No matter what hatch you're fishing, the best strategy is to sit back and study the water—and the fish—before plunging in headfirst after the first trout you see. On the South Holston, smallish, 12- to 13-inch trout are often the first to pluck drys during a heavy hatch. These diminutive fish make up the majority of the trout in the river, but they are not the ones you are looking for.

The river's special regulations require that all trout between 16 and 22 inches must be released unharmed. Therefore, the numbers of trout 18 inches and better are higher than on any other tailwater in the region. The exact trout population has not been tallied in recent years but trout in the 20-inch-plus range are far more common than you might expect in southern Appalachia, and fish measured in pounds rather than inches are routinely caught on the South Holston. That's something to file away in the back of your mind when you think about casting to the first rising trout you see. Patience can pay off, especially if you're looking for "the one."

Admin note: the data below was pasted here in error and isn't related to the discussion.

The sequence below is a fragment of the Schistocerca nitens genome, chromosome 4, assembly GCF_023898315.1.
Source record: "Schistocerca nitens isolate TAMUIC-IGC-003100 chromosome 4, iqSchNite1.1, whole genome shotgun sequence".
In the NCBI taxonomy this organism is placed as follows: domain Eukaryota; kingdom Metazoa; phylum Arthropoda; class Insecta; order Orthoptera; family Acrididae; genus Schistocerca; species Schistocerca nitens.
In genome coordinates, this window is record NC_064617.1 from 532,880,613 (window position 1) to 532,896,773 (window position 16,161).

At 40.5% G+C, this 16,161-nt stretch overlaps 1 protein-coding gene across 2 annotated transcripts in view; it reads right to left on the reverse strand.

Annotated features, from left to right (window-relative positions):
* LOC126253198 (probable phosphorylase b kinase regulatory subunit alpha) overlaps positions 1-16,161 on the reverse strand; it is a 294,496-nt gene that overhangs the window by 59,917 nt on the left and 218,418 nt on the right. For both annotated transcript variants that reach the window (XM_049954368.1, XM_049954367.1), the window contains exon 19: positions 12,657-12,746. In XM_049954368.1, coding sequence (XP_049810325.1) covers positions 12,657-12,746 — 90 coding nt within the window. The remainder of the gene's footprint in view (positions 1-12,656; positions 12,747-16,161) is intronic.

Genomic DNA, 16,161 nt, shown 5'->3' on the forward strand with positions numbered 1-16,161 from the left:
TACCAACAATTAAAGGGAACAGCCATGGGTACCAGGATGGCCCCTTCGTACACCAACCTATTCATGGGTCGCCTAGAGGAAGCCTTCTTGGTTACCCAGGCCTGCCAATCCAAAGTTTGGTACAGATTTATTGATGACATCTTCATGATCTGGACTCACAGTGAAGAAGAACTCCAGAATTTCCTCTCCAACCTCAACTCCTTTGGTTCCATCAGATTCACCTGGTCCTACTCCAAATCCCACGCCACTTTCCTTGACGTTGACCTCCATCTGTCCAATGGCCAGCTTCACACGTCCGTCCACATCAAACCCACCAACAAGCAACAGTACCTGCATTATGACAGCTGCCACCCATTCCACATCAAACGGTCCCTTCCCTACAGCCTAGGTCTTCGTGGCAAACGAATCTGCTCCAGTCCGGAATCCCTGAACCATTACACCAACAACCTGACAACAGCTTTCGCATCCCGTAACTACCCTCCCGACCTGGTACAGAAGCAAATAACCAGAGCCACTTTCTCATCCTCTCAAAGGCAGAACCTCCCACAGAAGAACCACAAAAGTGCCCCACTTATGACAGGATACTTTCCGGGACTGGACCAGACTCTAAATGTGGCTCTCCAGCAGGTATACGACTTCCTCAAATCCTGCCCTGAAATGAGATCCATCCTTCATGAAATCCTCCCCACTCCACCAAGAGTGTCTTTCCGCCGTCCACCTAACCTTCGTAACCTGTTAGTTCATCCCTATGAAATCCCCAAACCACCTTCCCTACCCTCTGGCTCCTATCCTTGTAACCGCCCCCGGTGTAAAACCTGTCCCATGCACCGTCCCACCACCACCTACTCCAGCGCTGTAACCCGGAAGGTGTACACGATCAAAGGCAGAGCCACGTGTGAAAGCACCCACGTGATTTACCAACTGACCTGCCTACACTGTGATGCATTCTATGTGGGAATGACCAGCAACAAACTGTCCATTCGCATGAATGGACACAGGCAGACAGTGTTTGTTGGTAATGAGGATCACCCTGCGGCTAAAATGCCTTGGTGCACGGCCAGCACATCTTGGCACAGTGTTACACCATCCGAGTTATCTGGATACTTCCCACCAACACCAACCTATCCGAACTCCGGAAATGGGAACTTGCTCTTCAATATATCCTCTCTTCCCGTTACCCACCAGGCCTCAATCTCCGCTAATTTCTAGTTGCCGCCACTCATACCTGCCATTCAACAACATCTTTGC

All sizes of South Holston trout are wary, making long leaders and fine tippets the norm. Use 12-foot leaders tapered down to a minimum of 5X. Dropping down to 6X and even 7X tippets increases your chances. You may break off a few trout, but as Alfred Tennyson wrote, "'Tis better to have loved and lost than never to have loved at all."

Rods in the 4- to 6-weight range with soft tips help protect lighter tippets. Long, accurate casts are a necessity, especially in the placid stretches of water that typify big-fish country on the river.